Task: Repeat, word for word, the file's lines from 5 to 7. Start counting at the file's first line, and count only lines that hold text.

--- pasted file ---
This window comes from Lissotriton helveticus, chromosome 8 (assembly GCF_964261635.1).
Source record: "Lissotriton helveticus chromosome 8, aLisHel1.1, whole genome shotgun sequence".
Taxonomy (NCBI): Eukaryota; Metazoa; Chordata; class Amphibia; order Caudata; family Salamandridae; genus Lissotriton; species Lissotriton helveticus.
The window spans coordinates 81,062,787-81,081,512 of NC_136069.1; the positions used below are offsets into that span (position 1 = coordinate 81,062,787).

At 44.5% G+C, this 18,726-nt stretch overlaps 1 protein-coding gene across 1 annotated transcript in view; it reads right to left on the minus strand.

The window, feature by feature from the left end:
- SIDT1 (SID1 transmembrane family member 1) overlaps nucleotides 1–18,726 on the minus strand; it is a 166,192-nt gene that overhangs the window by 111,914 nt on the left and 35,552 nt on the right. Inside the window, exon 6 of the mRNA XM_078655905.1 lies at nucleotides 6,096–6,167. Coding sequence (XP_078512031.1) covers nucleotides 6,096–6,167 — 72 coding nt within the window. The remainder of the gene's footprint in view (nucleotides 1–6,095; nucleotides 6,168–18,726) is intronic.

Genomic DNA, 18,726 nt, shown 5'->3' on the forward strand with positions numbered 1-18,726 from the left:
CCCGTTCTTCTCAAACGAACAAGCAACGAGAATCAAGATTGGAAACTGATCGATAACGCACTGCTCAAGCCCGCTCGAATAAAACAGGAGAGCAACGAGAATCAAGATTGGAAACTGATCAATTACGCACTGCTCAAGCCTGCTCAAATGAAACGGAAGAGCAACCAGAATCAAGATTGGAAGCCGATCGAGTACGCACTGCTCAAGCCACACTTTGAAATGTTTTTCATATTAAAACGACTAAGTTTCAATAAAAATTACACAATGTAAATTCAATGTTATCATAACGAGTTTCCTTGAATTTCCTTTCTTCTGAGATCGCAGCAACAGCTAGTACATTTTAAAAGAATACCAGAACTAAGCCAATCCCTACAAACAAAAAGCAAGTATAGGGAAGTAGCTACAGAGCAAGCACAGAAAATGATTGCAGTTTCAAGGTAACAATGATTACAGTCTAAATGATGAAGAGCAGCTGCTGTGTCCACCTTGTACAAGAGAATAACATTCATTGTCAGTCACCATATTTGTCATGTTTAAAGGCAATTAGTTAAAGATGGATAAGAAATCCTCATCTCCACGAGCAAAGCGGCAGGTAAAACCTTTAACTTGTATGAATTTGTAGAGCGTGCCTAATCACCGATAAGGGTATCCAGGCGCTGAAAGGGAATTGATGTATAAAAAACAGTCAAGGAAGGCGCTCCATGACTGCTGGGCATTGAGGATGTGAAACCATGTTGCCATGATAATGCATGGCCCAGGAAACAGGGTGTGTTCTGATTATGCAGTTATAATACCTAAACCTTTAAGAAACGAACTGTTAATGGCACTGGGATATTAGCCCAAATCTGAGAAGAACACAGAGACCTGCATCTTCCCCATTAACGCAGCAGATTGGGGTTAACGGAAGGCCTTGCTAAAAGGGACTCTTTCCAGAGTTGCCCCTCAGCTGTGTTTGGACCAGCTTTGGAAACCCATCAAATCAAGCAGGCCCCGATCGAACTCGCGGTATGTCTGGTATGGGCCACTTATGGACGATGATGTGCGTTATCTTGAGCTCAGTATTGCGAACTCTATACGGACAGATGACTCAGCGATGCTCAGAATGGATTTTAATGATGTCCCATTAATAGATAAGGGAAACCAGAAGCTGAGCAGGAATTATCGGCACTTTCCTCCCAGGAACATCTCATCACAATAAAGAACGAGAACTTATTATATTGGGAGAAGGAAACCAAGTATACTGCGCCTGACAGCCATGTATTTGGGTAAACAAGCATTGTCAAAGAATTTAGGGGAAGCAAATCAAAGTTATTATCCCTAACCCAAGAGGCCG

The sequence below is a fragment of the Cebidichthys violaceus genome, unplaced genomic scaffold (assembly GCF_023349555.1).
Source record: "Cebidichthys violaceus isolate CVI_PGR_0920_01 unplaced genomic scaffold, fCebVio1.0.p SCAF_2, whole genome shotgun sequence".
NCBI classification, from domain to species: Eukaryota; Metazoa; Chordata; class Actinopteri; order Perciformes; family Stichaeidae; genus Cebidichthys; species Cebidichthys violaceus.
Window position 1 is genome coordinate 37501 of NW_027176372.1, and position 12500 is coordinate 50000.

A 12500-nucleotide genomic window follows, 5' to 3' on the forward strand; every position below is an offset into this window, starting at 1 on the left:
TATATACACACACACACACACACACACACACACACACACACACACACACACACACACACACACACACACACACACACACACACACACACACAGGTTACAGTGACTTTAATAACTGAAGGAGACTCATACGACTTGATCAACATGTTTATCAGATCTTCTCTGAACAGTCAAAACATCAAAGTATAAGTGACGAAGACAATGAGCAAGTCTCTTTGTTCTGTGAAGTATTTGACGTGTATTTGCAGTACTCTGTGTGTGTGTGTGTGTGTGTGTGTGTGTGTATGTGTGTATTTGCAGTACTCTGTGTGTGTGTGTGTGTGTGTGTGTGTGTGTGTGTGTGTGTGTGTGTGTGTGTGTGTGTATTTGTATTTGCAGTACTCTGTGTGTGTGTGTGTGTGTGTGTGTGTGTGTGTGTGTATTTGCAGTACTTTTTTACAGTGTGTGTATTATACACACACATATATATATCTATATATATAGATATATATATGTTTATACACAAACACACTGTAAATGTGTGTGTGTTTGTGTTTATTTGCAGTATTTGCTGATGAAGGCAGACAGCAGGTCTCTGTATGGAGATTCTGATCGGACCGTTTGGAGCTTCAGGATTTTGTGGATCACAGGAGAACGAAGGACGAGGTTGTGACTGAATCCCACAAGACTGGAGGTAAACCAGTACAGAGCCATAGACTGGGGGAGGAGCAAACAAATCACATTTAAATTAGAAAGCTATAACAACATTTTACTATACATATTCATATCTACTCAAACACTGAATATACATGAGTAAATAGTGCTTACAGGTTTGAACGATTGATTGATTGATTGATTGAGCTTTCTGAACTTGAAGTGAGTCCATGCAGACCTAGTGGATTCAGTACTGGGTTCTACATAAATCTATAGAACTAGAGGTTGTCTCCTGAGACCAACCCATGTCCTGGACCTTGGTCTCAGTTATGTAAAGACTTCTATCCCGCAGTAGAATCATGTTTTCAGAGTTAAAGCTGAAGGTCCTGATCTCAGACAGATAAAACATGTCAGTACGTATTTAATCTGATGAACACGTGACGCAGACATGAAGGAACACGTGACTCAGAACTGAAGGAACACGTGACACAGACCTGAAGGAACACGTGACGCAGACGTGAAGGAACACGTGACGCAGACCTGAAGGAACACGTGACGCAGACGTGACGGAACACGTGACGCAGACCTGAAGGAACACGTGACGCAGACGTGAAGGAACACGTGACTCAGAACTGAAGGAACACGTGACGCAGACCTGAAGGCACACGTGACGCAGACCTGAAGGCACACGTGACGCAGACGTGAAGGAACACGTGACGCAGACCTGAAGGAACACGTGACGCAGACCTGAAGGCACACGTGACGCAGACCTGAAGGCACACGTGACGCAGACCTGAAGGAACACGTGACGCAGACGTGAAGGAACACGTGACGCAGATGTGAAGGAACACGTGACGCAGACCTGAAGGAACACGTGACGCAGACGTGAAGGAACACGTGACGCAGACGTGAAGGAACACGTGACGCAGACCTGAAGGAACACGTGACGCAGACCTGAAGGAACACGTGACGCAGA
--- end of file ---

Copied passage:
At 44.5% G+C, this 18,726-nt stretch overlaps 1 protein-coding gene across 1 annotated transcript in view; it reads right to left on the minus strand.

The window, feature by feature from the left end:
- SIDT1 (SID1 transmembrane family member 1) overlaps nucleotides 1–18,726 on the minus strand; it is a 166,192-nt gene that overhangs the window by 111,914 nt on the left and 35,552 nt on the right. Inside the window, exon 6 of the mRNA XM_078655905.1 lies at nucleotides 6,096–6,167. Coding sequence (XP_078512031.1) covers nucleotides 6,096–6,167 — 72 coding nt within the window. The remainder of the gene's footprint in view (nucleotides 1–6,095; nucleotides 6,168–18,726) is intronic.